Saturday, September 28, 2013

The first moments of the school holidays.

School pickup yesterday was fun. The children and most of the parents seemed happy and I'm sure the teachers were thrilled. My six year old wanted to do every planned holiday activity STRAIGHT AWAY. I conceded with an art activity.

I can't remember where I saw this idea, it is hardly novel. I collected river stones, bought test pots and used sharpie pens to write on the stones.

It was great fun. As usual, I had to recognise that my daughter had her own decoration ideas and she started off with elaborate, multi colour stones that were for 'decoration, not labelling.' She neatly wrote some plant names, adding love hearts or 'polish' (gold paint) here and there.

We also made some decoy strawberries. I read in an article somewhere that a family used decoy rock berries to misdirect birds or to hide amongst real ones to give birds a fright if they try to nibble on them. They are cute regardless and fun to make!

Again, we used a sharpie pen for detail.  The stones were then sprayed with clear varnish to protect the writing. Be careful about spraying, too close and the pen may run. Spraying from 30 cm is good.

Friday, September 6, 2013

Third Annual Chocolate Festival

This year I was very pleased to be invited once again to attend the opening of Wellington's annual chocolate festival.  Last year I was quite overwhelmed to attend, as the festival was also the start of the New Zealand Food Blogger's conference and also the first time I'd spent time away from my youngest.  Given I've spent a lot of this year sick, and have only regained the ability to eat chocolate quite recently the invitation was gratefully received.

The festival opened with a toast - with chocolate ganache pots, instead of champagne. The festival was noticeably bigger than last year - a lot more small chocolate makers.  It also seemed better attended - it was very busy by the time I left. I wonder if last year the festival was swallowed up by Wellington On a Plate, held at the same time? This year there was just enough time to feel sad that Wellington On a Plate had ended when it came time for the festival. A special thing about this year's festival is an emphasis on fair trade chocolate and detailed package labelling of bean type and country of origin.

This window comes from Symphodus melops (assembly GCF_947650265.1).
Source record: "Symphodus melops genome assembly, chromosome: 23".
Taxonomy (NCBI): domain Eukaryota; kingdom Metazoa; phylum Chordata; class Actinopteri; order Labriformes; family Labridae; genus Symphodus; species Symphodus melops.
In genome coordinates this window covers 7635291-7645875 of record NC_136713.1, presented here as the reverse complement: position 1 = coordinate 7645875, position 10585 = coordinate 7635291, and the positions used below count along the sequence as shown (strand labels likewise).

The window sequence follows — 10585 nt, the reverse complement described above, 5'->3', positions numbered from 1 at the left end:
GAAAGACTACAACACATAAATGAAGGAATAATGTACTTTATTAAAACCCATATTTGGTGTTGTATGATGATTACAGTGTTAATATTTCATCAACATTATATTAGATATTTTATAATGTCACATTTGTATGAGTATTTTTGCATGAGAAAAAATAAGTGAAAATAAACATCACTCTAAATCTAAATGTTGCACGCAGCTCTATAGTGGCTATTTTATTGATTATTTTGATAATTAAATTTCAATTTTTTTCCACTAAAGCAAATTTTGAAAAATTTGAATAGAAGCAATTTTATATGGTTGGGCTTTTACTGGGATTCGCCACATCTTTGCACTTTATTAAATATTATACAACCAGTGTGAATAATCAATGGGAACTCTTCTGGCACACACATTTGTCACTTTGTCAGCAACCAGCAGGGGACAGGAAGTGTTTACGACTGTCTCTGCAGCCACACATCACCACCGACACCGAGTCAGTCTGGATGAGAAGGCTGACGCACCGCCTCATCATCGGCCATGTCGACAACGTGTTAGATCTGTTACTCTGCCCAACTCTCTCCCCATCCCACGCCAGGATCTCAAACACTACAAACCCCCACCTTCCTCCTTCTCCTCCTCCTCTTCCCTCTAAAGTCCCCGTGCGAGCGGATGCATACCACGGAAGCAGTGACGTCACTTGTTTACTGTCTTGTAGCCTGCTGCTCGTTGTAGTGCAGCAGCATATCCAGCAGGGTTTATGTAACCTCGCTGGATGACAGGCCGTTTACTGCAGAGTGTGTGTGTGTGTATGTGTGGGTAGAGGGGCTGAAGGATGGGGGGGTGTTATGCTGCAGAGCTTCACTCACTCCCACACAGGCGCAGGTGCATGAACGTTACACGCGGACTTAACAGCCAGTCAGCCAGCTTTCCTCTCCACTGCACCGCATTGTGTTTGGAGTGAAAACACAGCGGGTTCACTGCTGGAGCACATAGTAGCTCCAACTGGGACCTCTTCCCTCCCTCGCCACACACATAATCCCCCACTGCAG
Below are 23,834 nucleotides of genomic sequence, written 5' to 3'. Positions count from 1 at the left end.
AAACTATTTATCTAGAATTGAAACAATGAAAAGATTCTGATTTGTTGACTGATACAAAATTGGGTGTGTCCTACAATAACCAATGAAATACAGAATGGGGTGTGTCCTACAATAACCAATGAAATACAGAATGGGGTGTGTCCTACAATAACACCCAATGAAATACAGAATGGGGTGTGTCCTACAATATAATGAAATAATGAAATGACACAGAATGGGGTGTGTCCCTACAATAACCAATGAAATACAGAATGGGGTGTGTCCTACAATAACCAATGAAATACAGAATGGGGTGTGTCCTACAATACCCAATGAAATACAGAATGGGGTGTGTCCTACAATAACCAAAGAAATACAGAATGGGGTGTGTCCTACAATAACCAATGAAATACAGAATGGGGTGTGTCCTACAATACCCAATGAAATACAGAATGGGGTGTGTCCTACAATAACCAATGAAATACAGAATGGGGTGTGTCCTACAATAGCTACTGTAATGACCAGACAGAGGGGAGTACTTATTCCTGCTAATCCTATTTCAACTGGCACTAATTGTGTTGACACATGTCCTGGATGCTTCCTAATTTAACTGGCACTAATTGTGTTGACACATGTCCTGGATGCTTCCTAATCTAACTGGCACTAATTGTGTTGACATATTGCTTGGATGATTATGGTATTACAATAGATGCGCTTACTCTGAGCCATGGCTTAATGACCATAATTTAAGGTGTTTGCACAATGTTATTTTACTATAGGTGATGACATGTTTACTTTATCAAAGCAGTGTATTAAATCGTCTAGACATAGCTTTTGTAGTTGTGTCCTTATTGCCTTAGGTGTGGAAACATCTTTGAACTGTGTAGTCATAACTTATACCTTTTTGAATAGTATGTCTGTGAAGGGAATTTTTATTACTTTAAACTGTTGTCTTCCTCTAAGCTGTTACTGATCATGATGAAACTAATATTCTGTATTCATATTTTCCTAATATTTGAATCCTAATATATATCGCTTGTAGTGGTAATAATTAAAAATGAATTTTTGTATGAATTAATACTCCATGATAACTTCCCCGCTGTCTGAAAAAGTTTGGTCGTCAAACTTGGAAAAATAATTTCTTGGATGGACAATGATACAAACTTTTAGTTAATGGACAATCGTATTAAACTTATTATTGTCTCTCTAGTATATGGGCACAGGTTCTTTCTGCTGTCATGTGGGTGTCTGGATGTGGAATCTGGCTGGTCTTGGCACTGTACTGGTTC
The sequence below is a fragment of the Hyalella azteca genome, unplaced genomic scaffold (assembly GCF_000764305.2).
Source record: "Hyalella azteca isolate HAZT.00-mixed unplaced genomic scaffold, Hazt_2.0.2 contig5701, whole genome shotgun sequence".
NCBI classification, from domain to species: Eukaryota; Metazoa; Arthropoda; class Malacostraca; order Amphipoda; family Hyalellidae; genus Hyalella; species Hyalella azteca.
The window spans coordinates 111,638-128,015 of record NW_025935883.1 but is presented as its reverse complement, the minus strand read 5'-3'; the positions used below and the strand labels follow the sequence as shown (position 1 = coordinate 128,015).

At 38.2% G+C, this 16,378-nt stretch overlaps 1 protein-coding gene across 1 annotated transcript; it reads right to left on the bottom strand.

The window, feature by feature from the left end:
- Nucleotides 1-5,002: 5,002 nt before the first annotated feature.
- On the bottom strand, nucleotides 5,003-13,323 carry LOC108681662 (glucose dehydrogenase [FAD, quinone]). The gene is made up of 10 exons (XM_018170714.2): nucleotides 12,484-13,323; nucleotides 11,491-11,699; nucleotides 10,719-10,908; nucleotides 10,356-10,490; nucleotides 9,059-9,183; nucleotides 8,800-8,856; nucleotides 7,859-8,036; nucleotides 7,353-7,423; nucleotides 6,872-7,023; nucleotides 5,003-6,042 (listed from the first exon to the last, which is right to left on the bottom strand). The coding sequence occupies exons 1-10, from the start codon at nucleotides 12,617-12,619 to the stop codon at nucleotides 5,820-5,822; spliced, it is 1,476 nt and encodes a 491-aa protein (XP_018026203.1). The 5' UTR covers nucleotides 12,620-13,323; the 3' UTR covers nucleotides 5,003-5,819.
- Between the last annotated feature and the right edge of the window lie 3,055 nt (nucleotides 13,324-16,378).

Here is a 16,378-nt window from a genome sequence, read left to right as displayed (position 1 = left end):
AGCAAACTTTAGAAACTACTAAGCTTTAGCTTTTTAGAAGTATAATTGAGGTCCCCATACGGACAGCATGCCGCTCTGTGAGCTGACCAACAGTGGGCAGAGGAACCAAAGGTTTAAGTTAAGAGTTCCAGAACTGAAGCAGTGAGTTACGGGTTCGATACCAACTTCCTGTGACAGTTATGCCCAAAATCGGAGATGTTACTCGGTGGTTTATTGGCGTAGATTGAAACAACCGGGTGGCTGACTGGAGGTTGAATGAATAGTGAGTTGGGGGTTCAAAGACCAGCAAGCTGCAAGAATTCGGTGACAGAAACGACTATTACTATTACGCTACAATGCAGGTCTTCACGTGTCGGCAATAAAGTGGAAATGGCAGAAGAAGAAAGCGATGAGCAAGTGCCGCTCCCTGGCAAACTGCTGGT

The festival has lots of fun elements - I regret not staying long enough for chocolate bingo (using chocolate bingo pieces and receiving chocolate as a prize).  I made sure that I left the perennial chocolate fountain to the end - last year delicious warm chocolate landed on my dress, leaving me with a distinctive stain for the rest of the day.  For a further $10 festival attendees could make four little ganache pots (as above) and take them home in a small clear box.  Mayor Ceila Wade-Brown was the first to have a go and very kindly shared out her creations.  Food and hospitality students volunteered to assist the public with making the ganache pots - and I was surprised to learn that some of these students were from Auckland, having made their own way to the conference.

The bit that I loved the most had to be all the new flavour combinations - La Petite Chocolat had matcha flavoured bars and some amazing ginger and mandarin chocolate.  My favourite flavour, salted caramel appeared in a couple of stalls, including local producer BohemeinBig Bad Wolf had a very appealing sausage with a mole (chocolate) sauce.

Chocolate is an amazing food.  While reading the packaging notes of White Rabbit Cacao's Venezuela Mantuano Dark Chocolate 72% Cacao bar I noted that you could taste 'complex berry fruits and stone fruit.'  The chocolate did have a strong raspberry taste to me.  During the Food Blogger's conference last year we had a chocolate masterclass where we learnt the elements of chocolate tasting.  Great chocolate hints at other tastes (unlike most commercial chocolates which often taste strongly of sugar).  Of the chocolate I have tasted so far the White Rabbit Cacao is my favourite - shiny, with a good snap and the delicious berry flavours.  It actually seems mean to write about it without sharing the chocolate with readers!  I'll stop writing!

The most special part of the day was catching up with other food bloggers.  Long ago conversations were remembered and memories of last years conference were discussed amongst sampling from the trade stalls. I've spent a lot of time thinking about food blogging today.  There are a lot of food bloggers from last year who no longer blog.  Lives change, focus changes.  There are also a lot of new food bloggers.  I love blogs.  I love reading what people find interesting.  Blogging is a great way to share passions, to inform, to keep a record of special times.  I have no idea how long I'll keep blogging at Make-Do Mum, but I suspect as long as there are fun food events and food experiments to conduct, I'll be writing for a while to come.

Disclaimer: I was an invited guest to the festival and received a gift bag containing products or vouchers from most of the businesses I mentioned above.  I've done my best to be honest and mention only those stands and products that I was most interested in.